Karr observes that the you writing the story can forget without even realizing it who the past you actually was. How she loved, feared, yearned. Karr feels that inner conflict is memoir’s real driving force:

“The split self or inner conflict must manifest on the first pages and form the book’s thrust or through line—some journey toward the self’s overhaul by book’s end. However random or episodic a book seems, a blazing psychic struggle holds it together . . .”

Ah, the mysterious nature of self, memory, and remembered self. Upon these memoir (and much of adult life) rests. Starting with finding your truth-finding-and-telling present self, maybe the macro-struggle to achieve authenticity—a fair truth—is why we honor personal writing, if we do. In Karr’s portrait, this subset of literature is, in its beauty and risk, a scale model of the larger struggle to be awake and human.

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Mister Essay Guy

September 30, 2015 | 9 Comments

In Dear Mister Essay Writer Guy, Dinty W. Moore plays both straight man and humorist. He answers prominent creative nonfiction questioners—who pose ridiculous or book-length conundrums—and then he presents his more-or-less illustrative essay. Out of the absurd queries flow pervasive exaggeration, deft timing, addled answers, and wry storytelling. This sustained comedic performance glimmers with wisdom concerning life and the creation of art.

To state the obvious: Dear Mister Essay Writer Guy employs the structure of an advice column. Many now call such a borrowed structure a “hermit crab,” a term coined by Brenda Miller and Suzanne Paola in Tell it Slant. Within Moore’s clever container, this mega hermit crab, are baby ones, such as essays presented as lists, and one on a cocktail napkin.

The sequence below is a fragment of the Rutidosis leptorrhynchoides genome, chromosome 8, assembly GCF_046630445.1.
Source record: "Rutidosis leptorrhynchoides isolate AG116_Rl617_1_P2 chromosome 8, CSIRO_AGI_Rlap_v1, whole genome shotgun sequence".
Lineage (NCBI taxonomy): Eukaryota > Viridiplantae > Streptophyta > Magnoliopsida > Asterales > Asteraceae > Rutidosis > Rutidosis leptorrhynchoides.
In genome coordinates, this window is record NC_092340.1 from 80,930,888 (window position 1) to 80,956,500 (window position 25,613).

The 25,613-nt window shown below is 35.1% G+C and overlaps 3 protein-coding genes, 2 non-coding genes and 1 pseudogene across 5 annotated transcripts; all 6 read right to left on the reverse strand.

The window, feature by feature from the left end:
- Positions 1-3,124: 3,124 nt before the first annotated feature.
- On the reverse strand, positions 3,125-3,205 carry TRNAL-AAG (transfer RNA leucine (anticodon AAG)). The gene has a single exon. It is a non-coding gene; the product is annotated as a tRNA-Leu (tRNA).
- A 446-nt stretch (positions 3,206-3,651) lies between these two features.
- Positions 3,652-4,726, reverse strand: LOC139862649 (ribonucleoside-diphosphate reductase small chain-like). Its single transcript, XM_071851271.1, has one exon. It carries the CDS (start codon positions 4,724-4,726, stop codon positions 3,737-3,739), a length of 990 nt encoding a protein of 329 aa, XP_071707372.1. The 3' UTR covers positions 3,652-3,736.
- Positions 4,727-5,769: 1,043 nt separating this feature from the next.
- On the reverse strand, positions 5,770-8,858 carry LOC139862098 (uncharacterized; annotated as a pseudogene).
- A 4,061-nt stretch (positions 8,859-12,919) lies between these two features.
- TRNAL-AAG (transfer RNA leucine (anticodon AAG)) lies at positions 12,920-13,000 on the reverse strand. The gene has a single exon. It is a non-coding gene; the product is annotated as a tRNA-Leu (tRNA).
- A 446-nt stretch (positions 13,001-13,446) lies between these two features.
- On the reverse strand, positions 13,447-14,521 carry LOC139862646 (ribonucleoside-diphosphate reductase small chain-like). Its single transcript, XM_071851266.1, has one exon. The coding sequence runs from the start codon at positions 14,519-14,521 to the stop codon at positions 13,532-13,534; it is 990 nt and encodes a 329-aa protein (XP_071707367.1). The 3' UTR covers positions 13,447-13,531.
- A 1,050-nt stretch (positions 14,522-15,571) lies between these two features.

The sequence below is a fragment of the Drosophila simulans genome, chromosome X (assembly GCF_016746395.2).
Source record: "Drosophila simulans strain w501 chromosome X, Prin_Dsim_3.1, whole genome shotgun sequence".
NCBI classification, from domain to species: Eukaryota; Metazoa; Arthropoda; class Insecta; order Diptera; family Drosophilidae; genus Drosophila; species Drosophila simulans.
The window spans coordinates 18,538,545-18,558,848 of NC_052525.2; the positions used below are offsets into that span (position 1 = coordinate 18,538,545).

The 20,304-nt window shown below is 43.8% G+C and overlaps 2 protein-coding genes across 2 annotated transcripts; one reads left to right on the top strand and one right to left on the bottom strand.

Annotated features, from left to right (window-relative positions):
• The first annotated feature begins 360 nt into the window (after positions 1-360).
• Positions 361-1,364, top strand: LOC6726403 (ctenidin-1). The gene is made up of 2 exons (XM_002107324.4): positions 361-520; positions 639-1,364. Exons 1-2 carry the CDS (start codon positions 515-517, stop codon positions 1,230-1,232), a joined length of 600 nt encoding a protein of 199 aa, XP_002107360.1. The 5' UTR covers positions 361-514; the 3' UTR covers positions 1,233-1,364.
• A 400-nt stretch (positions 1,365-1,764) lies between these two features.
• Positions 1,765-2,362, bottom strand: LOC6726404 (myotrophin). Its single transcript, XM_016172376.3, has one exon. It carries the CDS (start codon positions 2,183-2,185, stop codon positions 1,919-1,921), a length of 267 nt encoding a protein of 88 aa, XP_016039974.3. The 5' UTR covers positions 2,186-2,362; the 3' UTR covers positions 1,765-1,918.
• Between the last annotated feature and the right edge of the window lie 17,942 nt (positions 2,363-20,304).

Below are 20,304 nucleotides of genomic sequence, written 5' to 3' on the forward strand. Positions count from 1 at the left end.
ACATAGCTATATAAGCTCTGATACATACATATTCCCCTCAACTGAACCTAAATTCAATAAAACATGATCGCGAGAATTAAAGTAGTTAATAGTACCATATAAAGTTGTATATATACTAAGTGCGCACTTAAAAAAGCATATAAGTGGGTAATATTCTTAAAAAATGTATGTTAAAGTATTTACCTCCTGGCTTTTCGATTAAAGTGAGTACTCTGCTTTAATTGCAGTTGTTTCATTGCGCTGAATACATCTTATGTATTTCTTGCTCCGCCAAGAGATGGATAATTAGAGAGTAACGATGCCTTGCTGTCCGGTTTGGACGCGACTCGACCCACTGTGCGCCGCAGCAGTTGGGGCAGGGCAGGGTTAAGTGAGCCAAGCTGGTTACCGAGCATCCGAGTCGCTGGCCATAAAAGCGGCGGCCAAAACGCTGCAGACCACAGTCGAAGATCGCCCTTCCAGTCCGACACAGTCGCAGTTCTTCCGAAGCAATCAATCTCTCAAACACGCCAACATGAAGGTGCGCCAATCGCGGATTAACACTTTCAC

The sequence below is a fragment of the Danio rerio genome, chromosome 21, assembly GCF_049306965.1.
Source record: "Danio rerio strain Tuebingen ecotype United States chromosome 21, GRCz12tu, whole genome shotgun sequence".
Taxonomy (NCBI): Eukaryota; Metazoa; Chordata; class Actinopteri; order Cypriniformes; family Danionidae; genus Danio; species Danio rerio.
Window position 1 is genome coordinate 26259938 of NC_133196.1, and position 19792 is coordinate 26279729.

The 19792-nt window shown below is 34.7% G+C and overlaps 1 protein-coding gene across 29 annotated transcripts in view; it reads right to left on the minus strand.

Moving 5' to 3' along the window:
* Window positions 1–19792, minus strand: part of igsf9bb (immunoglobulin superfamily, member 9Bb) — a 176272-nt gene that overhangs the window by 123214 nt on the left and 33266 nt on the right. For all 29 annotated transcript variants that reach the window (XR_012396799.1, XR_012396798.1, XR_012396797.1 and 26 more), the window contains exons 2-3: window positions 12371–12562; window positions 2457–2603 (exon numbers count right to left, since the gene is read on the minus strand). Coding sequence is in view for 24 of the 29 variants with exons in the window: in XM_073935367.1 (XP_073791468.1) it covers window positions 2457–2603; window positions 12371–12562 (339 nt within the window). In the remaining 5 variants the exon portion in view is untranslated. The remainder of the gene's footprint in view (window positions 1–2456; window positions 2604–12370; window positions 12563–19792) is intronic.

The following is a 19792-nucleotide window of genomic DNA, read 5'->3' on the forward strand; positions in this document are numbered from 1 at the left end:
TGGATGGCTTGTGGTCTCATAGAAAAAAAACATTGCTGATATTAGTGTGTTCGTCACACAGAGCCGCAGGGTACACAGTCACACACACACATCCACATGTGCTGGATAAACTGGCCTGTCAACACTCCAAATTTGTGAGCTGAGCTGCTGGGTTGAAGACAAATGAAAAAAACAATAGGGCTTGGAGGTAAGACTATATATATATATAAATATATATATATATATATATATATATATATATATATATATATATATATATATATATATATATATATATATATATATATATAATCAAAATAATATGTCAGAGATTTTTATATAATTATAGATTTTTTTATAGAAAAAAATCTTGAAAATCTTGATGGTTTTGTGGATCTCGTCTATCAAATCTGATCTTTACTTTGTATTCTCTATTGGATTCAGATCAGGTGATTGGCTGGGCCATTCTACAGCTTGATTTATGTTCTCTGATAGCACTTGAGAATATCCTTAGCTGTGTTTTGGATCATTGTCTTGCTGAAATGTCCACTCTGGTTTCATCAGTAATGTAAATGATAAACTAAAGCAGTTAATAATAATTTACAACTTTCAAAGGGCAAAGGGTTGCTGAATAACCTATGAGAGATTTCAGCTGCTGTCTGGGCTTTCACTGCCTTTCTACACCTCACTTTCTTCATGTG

And then there’s his playful, celebrated experiment in form, “Mr. Plimpton’s Revenge,” a Google Maps essay on his encounters as a bumbling college student charged with escorting the befuddled literary lion. A personal favorite Moore works in is “Pulling Teeth, or Twenty Reasons Why My Daughter’s Turning Twenty Can’t Come Soon Enough”; he explains in his preceding answer that it’s all he could salvage from a failed book project on adolescent girls that consumed five years of hard labor.

In “Have You Learned Your Lesson, Amigo?” Moore appreciatively dissects the craft of two con artists who fleeced him on the street. This is reminiscent of his essay “The Comfortable Chair: Using Humor in Creative Nonfiction,” in Writing Creative Nonfiction, edited by Carolyn Forche and Philip Gerrard, which profiles an unctuous but irrepressible furniture salesman named Howie. Moore so admires professional competence that he’s amused by Howie and less than outraged by the latter pair of larcenous fellow travelers.

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Atoka Gold, Dad’s bull

September 2, 2015 | 10 Comments

All summer I’ve been writing about cattle. My father’s bull Atoka Gold is a character, one of the purebred Herefords Dad raised during the early 1950s in California. What got me drafting a memoir essay was that in early June, when I brought my wife home from having surgery on her foot, I found a stockman’s cane among the umbrellas in our foyer.

I dimly recalled receiving the cane when I was four. This was about 1959. We had resettled by then in southwestern Georgia, and Dad bought a bull from a nearby farmer, R.W. Jones Jr. Walter Jones was a prominent breeder of polled (naturally hornless) Herefords who has since become legendary. He gave me the cane. Finding it again sent me into our basement, where I found Dad’s framed color photograph of Atoka Gold.

I wove my memories of what surrounded the cane, me, Dad, and Atoka Gold together with my research into Mr. Jones and polled Herefords. I braided in my wife’s recuperation this summer. There’s always so much to explain, but good writing concerns more than one thing—so, great. Except my essay grew at one point to 27 pages. Rather long!

In my mind from the start, the piece really illuminated the nature of memory, imagination, and story. But early readers wanted more about my relationship with my father. I resisted, having written so much before.